Back in Session
This week the Texas Legislature gaveled in the 83rd Legislative Session and higher education will be one of the top agenda items discussed, debated and legislated during this Session. Cost, accessibility and quality are all topics of discussion, as well as the potential appointment of 16 regents to Texas university systems. Texas, of course, isn’t the only state where higher education is a hot topic. The American Association of State Colleges and Universities this week issued a report on the “Top 10 Higher Education State Policy Issues for 2013.” The full report can be viewed here, but the issues range from state support to college readiness and online education. Many of these same issues continue to dominate discussions in Texas. The Coalition will continue to be a thoughtful voice in any debate on higher education as we have since our inception in June of 2011. We believe in the critical importance of both teaching and research, we promote quality in higher education, and we support university leaders who have demonstrated their commitment to a culture of excellence and continual innovation. We also support the efforts of those universities that are working to achieve Tier One status, which would bring additional research and development capabilities, and create jobs and economic opportunity throughout Texas. This legislative session we will champion those efforts to improve quality education for Texas students and criticize any so-called “reforms” that will undermine the quality and integrity of our universities, especially our Tier One institutions.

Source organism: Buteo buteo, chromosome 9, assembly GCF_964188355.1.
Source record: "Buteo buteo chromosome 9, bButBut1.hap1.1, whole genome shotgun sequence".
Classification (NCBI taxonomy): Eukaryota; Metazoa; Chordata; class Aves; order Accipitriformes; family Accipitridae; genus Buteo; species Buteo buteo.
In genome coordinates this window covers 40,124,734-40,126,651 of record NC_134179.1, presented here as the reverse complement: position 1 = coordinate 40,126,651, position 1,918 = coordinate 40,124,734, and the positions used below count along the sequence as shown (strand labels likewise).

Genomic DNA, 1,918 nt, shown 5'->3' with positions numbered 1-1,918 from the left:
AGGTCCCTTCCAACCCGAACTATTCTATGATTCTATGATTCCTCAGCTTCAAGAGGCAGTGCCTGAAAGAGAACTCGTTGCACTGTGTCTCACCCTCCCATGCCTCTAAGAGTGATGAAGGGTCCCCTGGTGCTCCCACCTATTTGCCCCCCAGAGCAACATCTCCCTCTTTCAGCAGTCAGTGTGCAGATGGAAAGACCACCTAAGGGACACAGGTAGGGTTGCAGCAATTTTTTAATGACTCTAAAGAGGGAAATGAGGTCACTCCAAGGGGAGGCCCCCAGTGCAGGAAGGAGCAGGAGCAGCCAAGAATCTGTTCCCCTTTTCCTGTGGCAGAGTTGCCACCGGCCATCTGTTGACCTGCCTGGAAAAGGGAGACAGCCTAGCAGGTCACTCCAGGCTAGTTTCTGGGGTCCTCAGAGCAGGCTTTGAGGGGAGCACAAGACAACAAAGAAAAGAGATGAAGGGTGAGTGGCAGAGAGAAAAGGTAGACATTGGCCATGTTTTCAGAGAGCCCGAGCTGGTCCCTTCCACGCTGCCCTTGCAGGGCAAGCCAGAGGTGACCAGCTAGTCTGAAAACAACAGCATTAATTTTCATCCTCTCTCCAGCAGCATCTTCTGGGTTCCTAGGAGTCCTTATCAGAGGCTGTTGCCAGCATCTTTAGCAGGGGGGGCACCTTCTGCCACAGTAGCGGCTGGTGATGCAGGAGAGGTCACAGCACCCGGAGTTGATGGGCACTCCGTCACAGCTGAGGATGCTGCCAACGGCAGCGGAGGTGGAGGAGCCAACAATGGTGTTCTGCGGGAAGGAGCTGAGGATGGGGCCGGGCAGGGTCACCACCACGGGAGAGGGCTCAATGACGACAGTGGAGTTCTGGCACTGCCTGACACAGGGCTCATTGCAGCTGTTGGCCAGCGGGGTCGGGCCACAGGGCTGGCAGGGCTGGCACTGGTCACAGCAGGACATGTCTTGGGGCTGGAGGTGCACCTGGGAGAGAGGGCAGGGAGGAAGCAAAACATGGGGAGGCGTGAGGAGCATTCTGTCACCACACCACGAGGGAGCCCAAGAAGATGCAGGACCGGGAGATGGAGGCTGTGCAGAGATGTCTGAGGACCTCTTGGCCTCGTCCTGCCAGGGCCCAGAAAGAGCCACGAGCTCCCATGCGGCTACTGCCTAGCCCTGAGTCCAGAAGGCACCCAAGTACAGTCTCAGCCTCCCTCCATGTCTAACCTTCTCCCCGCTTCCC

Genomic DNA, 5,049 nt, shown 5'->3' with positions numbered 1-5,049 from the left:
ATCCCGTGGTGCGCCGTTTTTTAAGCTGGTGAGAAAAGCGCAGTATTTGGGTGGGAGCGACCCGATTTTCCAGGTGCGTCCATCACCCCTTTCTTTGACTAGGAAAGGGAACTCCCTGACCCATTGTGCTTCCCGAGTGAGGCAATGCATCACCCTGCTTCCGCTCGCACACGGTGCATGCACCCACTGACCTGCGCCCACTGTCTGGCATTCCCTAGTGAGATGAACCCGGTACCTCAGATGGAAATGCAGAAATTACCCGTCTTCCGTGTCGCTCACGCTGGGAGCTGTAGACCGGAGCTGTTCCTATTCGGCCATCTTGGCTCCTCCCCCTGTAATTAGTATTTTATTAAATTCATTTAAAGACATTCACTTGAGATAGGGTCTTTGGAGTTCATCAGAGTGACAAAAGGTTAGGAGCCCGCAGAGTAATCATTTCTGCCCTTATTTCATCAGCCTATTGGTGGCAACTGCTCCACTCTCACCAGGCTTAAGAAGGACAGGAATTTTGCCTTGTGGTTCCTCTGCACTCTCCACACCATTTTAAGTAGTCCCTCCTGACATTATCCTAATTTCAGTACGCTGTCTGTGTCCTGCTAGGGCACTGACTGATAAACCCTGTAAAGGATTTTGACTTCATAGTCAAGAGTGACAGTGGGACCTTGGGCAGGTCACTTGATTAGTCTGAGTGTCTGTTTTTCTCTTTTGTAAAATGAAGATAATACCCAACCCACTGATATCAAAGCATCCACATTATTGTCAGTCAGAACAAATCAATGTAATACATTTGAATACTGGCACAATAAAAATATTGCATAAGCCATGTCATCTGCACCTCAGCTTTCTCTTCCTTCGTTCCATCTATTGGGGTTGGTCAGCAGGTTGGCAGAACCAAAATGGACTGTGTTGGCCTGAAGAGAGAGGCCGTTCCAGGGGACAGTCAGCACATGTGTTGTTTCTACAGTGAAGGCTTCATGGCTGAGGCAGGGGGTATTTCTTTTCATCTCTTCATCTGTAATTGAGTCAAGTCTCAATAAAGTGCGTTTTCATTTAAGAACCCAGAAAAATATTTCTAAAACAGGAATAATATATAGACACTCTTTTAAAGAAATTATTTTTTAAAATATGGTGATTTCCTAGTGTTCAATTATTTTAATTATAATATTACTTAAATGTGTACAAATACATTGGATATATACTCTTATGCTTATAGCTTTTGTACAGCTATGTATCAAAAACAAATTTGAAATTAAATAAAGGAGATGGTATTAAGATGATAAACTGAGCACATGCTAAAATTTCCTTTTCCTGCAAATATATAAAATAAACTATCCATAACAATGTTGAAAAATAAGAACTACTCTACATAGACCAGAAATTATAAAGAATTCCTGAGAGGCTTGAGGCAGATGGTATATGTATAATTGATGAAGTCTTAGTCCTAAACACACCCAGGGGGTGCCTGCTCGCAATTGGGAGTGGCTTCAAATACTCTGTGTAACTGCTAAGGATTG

The Aggies are coming to Austin!
“A UT education allows the sons and daughters of sales clerks and factory workers to one day own the store,” said UT Austin President Greg Fenves this week as he announced $15 million in additional aid for students of middle-class families. The goal of the new effort is to make a UT Austin education increasingly affordable and accessible to more Texas families.Continue reading
"As imperfect as it might be."
“It does not require a force as powerful as the sun to get The University of Texas at Austin and Texas A&M University to work together, but it certainly helps. UT Austin’s Next Generation Photovoltaics Center will add a new solar research site at Texas A&M University thanks to a new grant from the National Science Foundation (NSF).” Along with non-academic partners, such as Boeing and the U.S. Air Force, the researchers will address both technical and non-technical challenges of solar power, including educating the public about the low-cost energy being produced by solar farms.Continue reading